The headline was kind of strange: Doctor pays for 'letting polio out of hospital'. It sounded like a hospital doctor had negligently let an infectious polio case out into the community. But in fact the doctor was the hero of the story:
A Samundri Tehsil Headquarters Hospital child specialist, who spilled the beans of polio cases before the media, has been awarded suspension from service, Dawn learnt on Tuesday.
The district administration hastened to take the decision after the doctor informed journalists about the suspected cases of polio at Samundri's villages. (Dawn [Pakistan])
This sorry story is unfolding in Faisalabad, Pakistan. Faisalbad is the third largest city in the country (2.6 million) and is divided into subdivisions, called tehsils, one of which is Samundri. It has its own hospital which has been seeing suspected cases of polio. That's bad news all the way around and not just for the polio patients. The district administration had received millions of rupees to vaccinate young children against polio but clearly the job wasn't getting done because there were reports of many cases of polio in the villages. That didn't look so good so the district managers weren't reporting them. The political situation is confused with the failure of vaccination being blamed on "Talibanisation."
Whatever the reason, the presence of polio was clearly an embarrassment and the authorities were trying to conceal it from the media:
They said the district officer for health learnt that Dr Amin was the man who gave the media the count of polio cases at Samundri. The district managers, sources said, had previously been concealing such cases from the media for fear of criticism as the growing number of polio cases brought infamy to the country's healthcare system.
Meanwhile, a World Health Organization team visited the THQ hospital to obtain information about the suspected cases of polio. EDO (Health) Dr Siddique told newsmen that it was not certain that the children had been suffering from polio. He said their stool samples had been forwarded to a laboratory in Islamabad, which would make the picture clear.
As for the child specialist's suspension, he said: "The doctor was not authorised to utter even a single word about the issue. It is the government's responsibility to inform the media about this issue."
While this sounds pretty bad, such gag orders are also standard practice in state health departments in the US. Health department employees are forbidden to talk to the media without permission and all requests for interviews must first go through the press officer. This is something that started in the 1980s and has been getting steadily worse. CDC is also a closed information shop. It used to be reporters could call up CDC scientsts and get information directly. No longer. Information is power and it is tightly controlled.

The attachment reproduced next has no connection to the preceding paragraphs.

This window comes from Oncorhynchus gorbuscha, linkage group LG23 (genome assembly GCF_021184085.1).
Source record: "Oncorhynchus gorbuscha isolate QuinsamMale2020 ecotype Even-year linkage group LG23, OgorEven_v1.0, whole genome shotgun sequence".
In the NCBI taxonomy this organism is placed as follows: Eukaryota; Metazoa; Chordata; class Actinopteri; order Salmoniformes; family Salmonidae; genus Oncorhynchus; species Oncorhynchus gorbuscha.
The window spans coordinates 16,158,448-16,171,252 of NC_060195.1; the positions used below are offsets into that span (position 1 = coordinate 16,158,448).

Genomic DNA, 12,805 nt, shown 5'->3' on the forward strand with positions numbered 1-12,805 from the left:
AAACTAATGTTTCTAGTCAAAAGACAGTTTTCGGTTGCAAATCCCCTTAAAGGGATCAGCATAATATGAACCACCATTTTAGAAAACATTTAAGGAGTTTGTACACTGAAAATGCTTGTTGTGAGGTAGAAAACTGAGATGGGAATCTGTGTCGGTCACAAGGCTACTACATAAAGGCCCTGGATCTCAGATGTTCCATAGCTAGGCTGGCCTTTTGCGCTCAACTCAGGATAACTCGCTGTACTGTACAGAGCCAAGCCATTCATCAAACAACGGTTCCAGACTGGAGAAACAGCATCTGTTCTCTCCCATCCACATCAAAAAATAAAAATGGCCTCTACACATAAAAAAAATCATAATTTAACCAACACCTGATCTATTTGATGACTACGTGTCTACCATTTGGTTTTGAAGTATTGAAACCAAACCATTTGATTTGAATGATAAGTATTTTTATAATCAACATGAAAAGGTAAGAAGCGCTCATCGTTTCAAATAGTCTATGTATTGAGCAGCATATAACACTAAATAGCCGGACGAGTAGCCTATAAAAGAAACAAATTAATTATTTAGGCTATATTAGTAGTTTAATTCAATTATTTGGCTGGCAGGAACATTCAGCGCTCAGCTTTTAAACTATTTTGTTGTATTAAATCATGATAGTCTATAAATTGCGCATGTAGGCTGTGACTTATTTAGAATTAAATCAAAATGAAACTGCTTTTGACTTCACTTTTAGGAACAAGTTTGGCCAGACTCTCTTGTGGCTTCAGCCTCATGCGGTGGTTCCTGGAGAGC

The effects of such policies are easier to see in Pakistan but the underlying principle is pretty much the same. US public health officials who gag their employees are not much different, if they are different at all, from their counterparts in Pakistan or Indonesia or China. I'm sure if queried the excuse at CDC would be something to do with national security and bioterrorism.
Call it the US variant of the Pakistan ploy.
There are probably many instances of gag orders issued throughout the world. However, I think it is prudent for a governmental agency, or other agency, to have a coordinated message that considers all associated factors, including those most beneficial to the populace.
In my experience, it is often a very opinionated and jaded 'scientist' that does the most damage. While a more pensive message employing standard risk communication guidelines would have provided all of the necessary information without ruining the long-term efforts of the organization.
That being said, governmental agencies should always conduct their affairs in a transparent manner.
Tex: I disagree. It has been my experience, over 40 years, that the "coordinated message" explanation is really a "control the message" tactic and that direct contact with professionals rarely produces problems (for the public) while the gagging of professionals is not in the public interest. I've seen the same health department do it both ways and the information shut down is far and away the worst option.
And what of the money that was meant to go on vaccination? What did they spend it on?
Maybe ask razib the child raper what he would have done.
Revere, I agree with you completely. I work for a governmental public health agency. We are not allowed to speak to the media without permission (and it's not easy to get). The concern is that you might say something that would embarrass the government, just like in Pakistan story.
It should be considered by any dismissal/suspension tribunal whether or not an internal policy such as a universal gag order can be enforced as a contract term. Such a policy may prevent some public misinformation, but it can also be used to stifle whistle blowers and avoid well-deserved embarrassment. The truth and intention of your statements ought to override the policy of your employer.
This would send a message to administrators that they can't just make up policies that stifle the freedoms of their employees on a whim; that they can't keep a whistle blower from speaking out about a problem by making it an offense to speak out at all; that the truth trumps their policy.
It would also send a message to employees that that they're risking their job if they haven't informed themselves before speaking out publicly, or if what they're saying is a bad-faith statement of opinion.
Of course, to result in self-regulation of policy, there would have to be a court-like system set up to deal with complaints where the "infraction" does not result in dismissal - a system that doesn't require lawyers or money. Otherwise it's no better than just taking your employer to court.